by Joe Nathan
“Simple Choices” is one of the wisest, most humble and helpful books for parents that I’ve read in a long time. It’s written by Lisa Graham Keegan, a nationally recognized educator and political leader who has had to deal with her father’s desertion of the family, discovery that she is carrying a genetic disorder and several other huge challenges. But with laughter and love, she has emerged as a kind, caring, positive parent. She has wonderful stories to tell and creative suggestions I’ve read nowhere else.
This is the most personal book I’ve ever read by an elected official. Keegan started her career as a speech pathologist, worked with military veterans, was later elected to the Arizona state legislature and later was elected as the state’s commissioner of education. She worked with Sen. John McCain and former President George H.W. Bush.
Keegan praises her mother for protecting her from her biological father, who left the family when Keegan was about 3. Her mother avoided the temptation to relentlessly criticize the man, simply telling her children than he loved them but felt he had to do other things.
Later, when Keegan divorced, she adopted a similar attitude in talking with her children about her former husband. She thinks it’s vital that parents put aside their own anger, frustration and rage, and stress to children that, no matter what, they are loved for who they are.
One of the most moving parts of the book is when Keegan quotes from letters she has written to each of her children. I had not thought about doing this, but plan to do it now. She points out accurately that in the day-to-day rush of family life, it’s often not possible to communicate clearly to youngsters about how proud we are of them and how much we appreciate their special gifts and talents. The letters are not lengthy – often a page or less. But they are clear, compelling demonstrations of love, affection and respect. This is a great idea!
Keegan believes each of us is here to help improve the world. This came from her family: “We were expected to make a difference. We were expected to find our purpose….it was our job to discover what we could do to improve the world.”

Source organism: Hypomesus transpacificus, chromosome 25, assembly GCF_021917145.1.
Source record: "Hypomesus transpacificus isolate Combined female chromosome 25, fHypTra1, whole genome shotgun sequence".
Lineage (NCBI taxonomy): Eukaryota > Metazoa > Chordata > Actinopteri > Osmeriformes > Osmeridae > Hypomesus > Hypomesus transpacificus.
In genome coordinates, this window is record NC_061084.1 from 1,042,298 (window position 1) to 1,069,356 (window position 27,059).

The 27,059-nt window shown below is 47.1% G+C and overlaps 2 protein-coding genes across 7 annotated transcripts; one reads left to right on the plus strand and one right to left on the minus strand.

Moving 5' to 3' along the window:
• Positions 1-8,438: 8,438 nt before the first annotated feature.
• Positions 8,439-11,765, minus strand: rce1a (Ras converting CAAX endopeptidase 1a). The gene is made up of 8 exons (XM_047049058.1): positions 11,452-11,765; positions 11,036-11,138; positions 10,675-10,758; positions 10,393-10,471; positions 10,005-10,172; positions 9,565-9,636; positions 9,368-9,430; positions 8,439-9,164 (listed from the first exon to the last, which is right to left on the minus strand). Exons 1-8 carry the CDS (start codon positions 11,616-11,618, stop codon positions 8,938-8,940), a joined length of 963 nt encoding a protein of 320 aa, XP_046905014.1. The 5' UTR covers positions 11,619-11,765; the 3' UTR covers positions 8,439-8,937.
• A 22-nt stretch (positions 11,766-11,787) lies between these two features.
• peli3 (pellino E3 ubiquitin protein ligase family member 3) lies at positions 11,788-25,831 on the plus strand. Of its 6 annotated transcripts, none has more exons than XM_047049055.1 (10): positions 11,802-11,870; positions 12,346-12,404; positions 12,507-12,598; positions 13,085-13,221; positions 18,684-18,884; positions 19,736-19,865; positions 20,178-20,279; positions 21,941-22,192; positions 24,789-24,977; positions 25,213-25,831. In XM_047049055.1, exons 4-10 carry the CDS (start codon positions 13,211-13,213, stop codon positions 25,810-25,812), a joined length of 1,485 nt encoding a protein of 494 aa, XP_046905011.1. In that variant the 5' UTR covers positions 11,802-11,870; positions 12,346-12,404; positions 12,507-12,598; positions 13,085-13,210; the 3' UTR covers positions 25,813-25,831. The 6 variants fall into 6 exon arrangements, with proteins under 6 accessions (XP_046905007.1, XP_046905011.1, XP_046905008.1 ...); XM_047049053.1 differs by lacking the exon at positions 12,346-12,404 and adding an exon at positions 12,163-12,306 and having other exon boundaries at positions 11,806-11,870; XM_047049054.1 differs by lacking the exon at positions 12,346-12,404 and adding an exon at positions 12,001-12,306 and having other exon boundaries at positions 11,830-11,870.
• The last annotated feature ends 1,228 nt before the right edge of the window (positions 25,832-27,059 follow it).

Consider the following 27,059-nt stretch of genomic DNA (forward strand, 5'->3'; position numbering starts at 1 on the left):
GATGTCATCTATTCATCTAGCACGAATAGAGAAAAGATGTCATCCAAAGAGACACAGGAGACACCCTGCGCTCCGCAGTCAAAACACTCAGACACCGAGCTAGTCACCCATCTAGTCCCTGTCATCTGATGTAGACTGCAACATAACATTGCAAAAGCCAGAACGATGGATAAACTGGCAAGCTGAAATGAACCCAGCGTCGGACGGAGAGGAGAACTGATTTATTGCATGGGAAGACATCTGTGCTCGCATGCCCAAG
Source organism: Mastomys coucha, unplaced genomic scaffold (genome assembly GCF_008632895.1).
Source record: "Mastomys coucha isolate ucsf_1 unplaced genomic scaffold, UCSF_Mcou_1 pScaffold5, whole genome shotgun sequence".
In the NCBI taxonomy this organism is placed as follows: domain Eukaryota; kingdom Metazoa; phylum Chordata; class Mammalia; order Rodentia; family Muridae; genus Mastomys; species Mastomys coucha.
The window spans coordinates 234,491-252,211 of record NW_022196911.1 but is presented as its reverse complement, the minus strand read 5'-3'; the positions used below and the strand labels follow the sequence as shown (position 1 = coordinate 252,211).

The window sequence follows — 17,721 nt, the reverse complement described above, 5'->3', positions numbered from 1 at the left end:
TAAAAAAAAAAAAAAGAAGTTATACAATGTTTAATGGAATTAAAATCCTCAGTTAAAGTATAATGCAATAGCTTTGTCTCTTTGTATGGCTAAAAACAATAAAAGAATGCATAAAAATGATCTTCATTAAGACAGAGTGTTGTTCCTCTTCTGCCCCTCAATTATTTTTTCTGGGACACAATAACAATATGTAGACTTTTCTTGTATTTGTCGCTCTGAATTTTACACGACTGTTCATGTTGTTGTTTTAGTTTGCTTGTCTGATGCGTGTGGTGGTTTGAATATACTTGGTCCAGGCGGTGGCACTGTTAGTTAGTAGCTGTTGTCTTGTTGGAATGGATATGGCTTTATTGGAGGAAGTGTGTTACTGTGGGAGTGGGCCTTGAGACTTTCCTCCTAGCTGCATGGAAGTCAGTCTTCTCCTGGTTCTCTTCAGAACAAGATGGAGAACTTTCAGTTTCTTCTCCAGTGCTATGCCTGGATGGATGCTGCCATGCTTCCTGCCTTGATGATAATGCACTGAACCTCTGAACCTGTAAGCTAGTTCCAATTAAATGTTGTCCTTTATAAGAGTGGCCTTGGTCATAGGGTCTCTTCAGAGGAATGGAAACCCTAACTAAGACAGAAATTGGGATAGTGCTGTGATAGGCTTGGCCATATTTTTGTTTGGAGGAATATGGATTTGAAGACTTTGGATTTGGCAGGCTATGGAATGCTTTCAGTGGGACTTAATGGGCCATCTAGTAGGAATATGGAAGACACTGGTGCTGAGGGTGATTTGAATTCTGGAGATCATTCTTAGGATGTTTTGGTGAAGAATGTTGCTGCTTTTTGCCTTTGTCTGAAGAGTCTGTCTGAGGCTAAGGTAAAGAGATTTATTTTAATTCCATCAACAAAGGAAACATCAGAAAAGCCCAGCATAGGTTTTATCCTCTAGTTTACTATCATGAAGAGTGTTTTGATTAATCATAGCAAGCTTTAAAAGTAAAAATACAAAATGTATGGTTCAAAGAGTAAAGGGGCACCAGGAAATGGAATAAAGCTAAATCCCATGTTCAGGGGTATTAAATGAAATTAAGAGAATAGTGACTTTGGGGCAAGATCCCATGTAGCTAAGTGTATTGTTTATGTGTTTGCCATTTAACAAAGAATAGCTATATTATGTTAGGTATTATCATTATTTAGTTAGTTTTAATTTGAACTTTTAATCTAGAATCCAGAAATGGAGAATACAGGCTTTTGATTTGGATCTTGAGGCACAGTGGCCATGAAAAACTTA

But she emphasizes the need for parents to help youngsters discover their own interests and talents, rather than attempting to impose our preferences for careers on youngsters.
Keegan is eloquent about the power of family, friends and educators to have an impact on young people. Her experiences at the Veterans Hospital and with family taught her that “the willingness to exert or risk oneself was inspired or diminished by the behavior and beliefs of others.”
Her consistent positions in favor of families sometimes got her in trouble. For example, she was a leader in Planned Parenthood and in groups advocating for school choice. She sees both roles as part of her advocacy for empowering families – even if some people who agreed with her in one area passionately disagreed with her in another.
Having been deeply involved in education, she believes “excellence abides in all types of schools,” whether district, charter, magnet, private or parochial. She goes farther than I would in school choice. She believes that tax funds should support family choice of schools not only among district and charter, but also private and parochial. But this is not the focus of “Simple Choices.”
Whether she’s dealing with divorce, death, gender identity or genetic disorders, Keegan demonstrates how to help young people develop in positive, loving ways. I was sorry when the brief, 130-page book ended. I strongly recommend it.